Monthly Archives: September 2013

Guest DJ: The “Re” In Revising

Guest DJ: The “Re” In Revising

viewprofileimageLet’s welcome another guest DJ to the writing party!  Patricia Florio graduated from Wilkes University with an MA/MFA in creative writing. She is the author of MY TWO MOTHERS, a memoir, and CUCINA D’AMELIA: MY MOTHER’S SICILIAN AND NEAPOLITAN RECIPES, published by Gina Meyers, Serendipity Media Press.  She has also published several short stories.  Patricia is a 2012 Norman Mailer finalist, and received a scholarship to workshop her latest memoir, SEARCHING FOR THE MAN IN THE GRAY FEDORA, in Provincetown, Massachusetts at the Mailer Center.

What You Think You Know!  by Patricia Florio


Revisions are a way of life for a writer.  Just accept that fact and you’ll save yourself a lot of time and energy.  It’s exactly a lesson learned a few days ago when I received an answer from an agent.

Last summer, I was a finalist in the Norman Mailer 2012 nonfiction workshop.  While on location at Mr. Mailer’s home in Provincetown, Massachusetts with nine other writers,  we were introduced to an agent.  We had our “in.”

I had promised myself not to do anything foolish like rush to send out three chapters and a proposal until I felt comfortable I had  a finished product.  I took a whole year with my revisions, sometimes putting these chapters away, taking them out later in the month, and re-revising them again.  It’s the reworking, retooling, revising, readjusting, retelling of the story, even reselecting the order of the chapters, that makes the story move forward.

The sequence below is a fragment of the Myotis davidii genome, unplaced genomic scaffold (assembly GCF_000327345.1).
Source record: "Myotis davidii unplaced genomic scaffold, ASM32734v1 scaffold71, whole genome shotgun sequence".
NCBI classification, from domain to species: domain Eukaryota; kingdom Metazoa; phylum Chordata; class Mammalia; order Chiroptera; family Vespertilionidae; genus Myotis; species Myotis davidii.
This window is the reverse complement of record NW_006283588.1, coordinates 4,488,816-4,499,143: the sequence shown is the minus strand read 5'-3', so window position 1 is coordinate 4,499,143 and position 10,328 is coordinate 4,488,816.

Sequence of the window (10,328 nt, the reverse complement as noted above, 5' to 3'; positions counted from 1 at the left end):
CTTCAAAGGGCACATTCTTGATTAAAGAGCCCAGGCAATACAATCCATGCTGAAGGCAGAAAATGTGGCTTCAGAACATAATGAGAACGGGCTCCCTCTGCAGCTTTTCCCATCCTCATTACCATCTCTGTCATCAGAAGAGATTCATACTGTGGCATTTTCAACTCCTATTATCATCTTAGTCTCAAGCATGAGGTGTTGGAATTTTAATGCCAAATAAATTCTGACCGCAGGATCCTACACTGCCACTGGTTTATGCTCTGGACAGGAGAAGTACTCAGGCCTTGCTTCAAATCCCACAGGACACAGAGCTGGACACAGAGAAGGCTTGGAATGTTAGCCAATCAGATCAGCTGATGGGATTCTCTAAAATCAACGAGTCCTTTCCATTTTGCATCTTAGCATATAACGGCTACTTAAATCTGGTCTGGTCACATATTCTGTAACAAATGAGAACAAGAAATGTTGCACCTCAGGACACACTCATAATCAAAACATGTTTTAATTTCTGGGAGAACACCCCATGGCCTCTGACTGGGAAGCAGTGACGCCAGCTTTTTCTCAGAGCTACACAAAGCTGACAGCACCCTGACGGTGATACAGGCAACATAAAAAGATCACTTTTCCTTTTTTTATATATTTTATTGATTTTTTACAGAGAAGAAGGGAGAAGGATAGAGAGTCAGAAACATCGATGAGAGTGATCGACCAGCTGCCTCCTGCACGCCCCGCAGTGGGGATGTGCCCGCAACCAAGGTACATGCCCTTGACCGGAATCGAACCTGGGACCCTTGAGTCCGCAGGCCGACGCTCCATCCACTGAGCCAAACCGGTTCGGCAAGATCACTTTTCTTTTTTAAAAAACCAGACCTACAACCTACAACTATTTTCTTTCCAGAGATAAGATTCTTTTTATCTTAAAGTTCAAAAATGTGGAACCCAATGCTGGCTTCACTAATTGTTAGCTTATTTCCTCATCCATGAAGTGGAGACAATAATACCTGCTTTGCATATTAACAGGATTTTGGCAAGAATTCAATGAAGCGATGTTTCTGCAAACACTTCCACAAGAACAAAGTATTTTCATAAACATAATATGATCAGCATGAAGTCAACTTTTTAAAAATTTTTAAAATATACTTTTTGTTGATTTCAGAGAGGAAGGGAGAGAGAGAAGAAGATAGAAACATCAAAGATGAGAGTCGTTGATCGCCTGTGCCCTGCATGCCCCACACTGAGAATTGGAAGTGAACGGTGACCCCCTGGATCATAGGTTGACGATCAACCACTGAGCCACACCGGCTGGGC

I really paid attention to every detail and then read my chapters out loud, sat down and wrote a proposal, not only for the prologue and three chapters I was sending, but for the entire premise of the book.  That’s what an agent wants.  Then I finally sent all 80 pages to the agent from the Mailer workshop via email.

A few days ago, I an email popped into my inbox from the agency.  SEARCHING FOR THE MAN IN THE GRAY FEDORA had been given to another agent for a second read.  Music to my ears as it had passed the first test.

And this is what Katherine (the second agent wrote):

“Thanks for sharing your work with our agency. Ike passed your writing to me for a second look, as I evaluate many of the new manuscripts here. There was much to admire in your voice and your premise, but we felt as though the narrative arc wasn’t quite strong enough; the storytelling felt, at times, jumpy to us. Of course, publishing is terribly subjective and another agent or editor may well feel differently.”

I took the words “much to admire in your voice and your premise” as a commendation for my hard work and determination.

And now the real work begins.

You can contact Patricia at and on Facebook here.

And if you have something to say about writing and would like to be a Guest DJ, contact me here.

Priming The Pump #1: True Colors


Ta da! Here’s the first installment of Priming The Pump, a new feature on creative writing exercises:


Two of my writer’s notebooks for my English classes. We read the Seuss book, looked at the O’Neill poems, chose paint chips and labeled them with our “many colored days.”

This is all about using color to inspire you or enhance your current piece.  I learned this technique from a very gifted teacher, Carol Engleman, in a graduate class on writer’s notebooks.